Track local media with UBCO crowdsourcing map

The crowd-sourced map lets people track changes to media—like this newspaper—and comment on what’s going on.

Nick Blackwell

While the landscape of Canadian media outlets has changed significantly during the past decade, a UBC researcher is hoping to keep tabs on exactly what has changed and where.

Assoc. Prof. Jon Corbett has teamed up with Ryerson University’s School of Journalism and Royal Roads University, to work on the Local News Research Project. The goal is to examine the future of local journalism and news sources across Canada.

Local News Media MapCorbett has created an interactive map through UBC Okanagan’s Spatial Information for Community Engagement lab. Corbett, who teaches in Community, Culture and Global Studies, says the crowd-sourced map will give people an opportunity to track changes to media—like a small town newspaper closing—and comment on what’s going on.

“There has been a huge transformation of media and the way people are getting their news in the past 10 years,” says Corbett. “We want to know what type of news are people getting, is it from the same source, and is it a credible source? We want to examine the consumption of news across the country and how it has changed.”

The crowdsourcing map launched in June; since then more than 800 people have used it to explore and report changes to local news outlets in communities across Canada. People can add a marker to the site to represent an event like a newspaper shutting down, or reducing the number editions it publishes a week, or even a merger of media outlets.

The map reports on cuts to local news broadcasts, the closure of local online, radio, television and newspaper media outlets and the launch of new endeavors. Users can also use it to identify which media companies are scaling back or expanding local news operations.

“This map gives us the best visual analysis of what’s happening in Canadian media across the country,” says Corbett. “There has been a very definite temporal change, and we can see it.”

The map will be used to detect geographical patterns and other trends such as whether certain types of media outlets are closing more frequently than other types.

“We are concerned about local news-poverty,” says Ryerson’s April Lindgren, map co-creator and principal investigator for the project. “People who live in smaller cities and towns, suburban communities and rural areas have fewer options to begin with, and in recent years their choices have become even more limited. Traditional news outlets have been hit by cutbacks, consolidations and closures, while digital-first news sites often struggle to stay afloat.”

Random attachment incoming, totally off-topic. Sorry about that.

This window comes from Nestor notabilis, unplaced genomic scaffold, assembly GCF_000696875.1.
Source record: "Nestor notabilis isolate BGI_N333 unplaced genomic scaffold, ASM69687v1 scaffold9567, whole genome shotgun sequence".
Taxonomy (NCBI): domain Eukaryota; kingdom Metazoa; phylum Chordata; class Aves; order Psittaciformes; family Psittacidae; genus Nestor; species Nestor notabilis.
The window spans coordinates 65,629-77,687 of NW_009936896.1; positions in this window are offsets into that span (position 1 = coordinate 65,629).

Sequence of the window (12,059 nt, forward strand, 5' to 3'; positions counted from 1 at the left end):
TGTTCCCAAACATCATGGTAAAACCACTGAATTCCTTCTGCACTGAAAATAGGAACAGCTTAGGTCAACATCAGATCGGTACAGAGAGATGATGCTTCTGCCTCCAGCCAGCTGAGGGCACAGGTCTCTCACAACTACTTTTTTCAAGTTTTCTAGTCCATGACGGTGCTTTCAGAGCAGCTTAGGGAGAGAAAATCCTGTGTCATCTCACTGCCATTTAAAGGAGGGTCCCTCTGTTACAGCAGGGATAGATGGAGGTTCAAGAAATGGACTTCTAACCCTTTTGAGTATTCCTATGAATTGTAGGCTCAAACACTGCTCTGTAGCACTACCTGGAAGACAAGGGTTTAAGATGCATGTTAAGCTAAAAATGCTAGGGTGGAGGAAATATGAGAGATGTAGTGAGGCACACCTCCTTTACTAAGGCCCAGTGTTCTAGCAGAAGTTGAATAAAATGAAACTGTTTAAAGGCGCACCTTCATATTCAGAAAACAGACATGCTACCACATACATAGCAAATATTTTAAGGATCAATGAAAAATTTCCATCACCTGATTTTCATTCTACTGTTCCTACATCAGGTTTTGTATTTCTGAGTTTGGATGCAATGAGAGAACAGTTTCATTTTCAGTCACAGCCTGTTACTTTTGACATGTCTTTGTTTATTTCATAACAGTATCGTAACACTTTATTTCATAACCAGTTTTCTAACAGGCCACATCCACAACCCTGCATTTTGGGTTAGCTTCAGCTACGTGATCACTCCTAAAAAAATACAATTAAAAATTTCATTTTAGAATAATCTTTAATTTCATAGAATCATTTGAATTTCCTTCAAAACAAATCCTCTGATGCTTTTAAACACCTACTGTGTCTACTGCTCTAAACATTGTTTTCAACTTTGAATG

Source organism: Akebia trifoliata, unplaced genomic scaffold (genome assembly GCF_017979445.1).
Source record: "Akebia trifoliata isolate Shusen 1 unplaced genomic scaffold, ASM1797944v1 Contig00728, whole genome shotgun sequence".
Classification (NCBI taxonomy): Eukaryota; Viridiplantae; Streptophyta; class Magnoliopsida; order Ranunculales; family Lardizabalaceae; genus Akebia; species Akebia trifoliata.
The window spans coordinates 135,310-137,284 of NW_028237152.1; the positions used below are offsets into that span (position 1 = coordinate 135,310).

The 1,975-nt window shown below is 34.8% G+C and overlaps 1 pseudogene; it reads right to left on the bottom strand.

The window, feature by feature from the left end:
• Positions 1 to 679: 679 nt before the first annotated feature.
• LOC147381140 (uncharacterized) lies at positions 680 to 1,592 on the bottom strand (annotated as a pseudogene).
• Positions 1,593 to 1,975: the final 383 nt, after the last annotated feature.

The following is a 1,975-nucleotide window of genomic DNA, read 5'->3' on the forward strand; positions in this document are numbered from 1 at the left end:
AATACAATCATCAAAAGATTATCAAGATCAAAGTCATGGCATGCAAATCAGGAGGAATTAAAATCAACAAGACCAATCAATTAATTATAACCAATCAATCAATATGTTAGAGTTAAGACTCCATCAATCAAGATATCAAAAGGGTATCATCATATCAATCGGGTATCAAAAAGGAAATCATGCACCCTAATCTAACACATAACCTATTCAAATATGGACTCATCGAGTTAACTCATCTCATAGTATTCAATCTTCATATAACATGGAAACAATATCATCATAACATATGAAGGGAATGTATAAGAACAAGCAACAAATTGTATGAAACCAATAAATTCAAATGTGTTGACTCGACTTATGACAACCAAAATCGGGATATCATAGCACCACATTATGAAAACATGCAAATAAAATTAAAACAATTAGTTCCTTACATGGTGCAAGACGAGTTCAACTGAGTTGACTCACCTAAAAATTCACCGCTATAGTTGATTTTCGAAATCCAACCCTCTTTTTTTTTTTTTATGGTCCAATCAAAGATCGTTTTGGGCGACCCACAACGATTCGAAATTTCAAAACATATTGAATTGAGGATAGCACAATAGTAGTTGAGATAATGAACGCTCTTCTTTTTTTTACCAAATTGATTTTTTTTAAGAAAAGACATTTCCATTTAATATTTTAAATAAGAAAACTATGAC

Information on the map can be downloaded and analyzed over time. In a recent presentation to the federal House of Commons Heritage Committee, for instance, Lindgren reported that there were 307 markers on the map representing changes to local news outlets across of the country.

The committee is investigating Canadians’ access to local journalism at a time when there are major changes in the news industry.

The map can be accessed at crowdsourcedmap.

 

Just Posted

The City of Kelowna needs your help to design its cultural plan

Residents are invited to take part in an online survey until Aug. 31

Councillors don’t like it but send tower proposal to public hearing anyway

Despite speaking out against Cedar Avenue project councillors say minds are still open

Ballet Kelowna to perform in China

For the first time Ballet Kelowna has been invited to perform in Beijing

B.C. Wine Info Centre feeling the impact of striking casino workers

The casino isn’t the only Penticton business feeling the brunt of the strike action

Kelowna cannabis company licensed to perform tests on the plant

GTEC Holding’s Zen Labs got its Health Canada licence in July

Trudeau asks transport minister to tackle Greyhound’s western pullout

Prime Minister Justin Trudeau says he’s asked Transport Minister Marc Garneau to find solutions in Greyhound Canada’s absence.

Okanagan mixed martial arts athlete ready for battle

Xcessive Force Fighting Championship comes to the Penticton Trade and Convention Centre

Temperature records break across southern B.C. as heat continues

Whistler broke a 70-year-old record high of 32.2 C with a temperature of 32.9 C

A’s sweep Pirates, host Twins to cap regular season

With just four games remaining in the regular season, the Okanagan Athletics’… Continue reading

Small house fire extinguished by Okanagan homeowner

Homeowner knocked down flames with hose before crews were on scene Tuesday morning

Come dance between the lakes

Powwow Between the Lakes returns to Penticton Indian Band in August

Hawaii volcano boat tours continue after ‘lava bomb’ injuries

“An explosion occurred near the shoreline hurling hot lava rocks towards the boat and injuring several passengers.”

Trump returns from summit with Putin to forceful criticism

“Shameful,” ”disgraceful,” ”weak,” were a few of the comments. Makes the U.S. “look like a pushover,” said GOP Sen. Bob Corker of Tennessee.

Obama to deliver Mandela address in likely rebuke to Trump

Former U.S. President Barack Obama Monday praised Kenya’s president and opposition leader for working together but said this East African country must do more to end corruption.

Most Read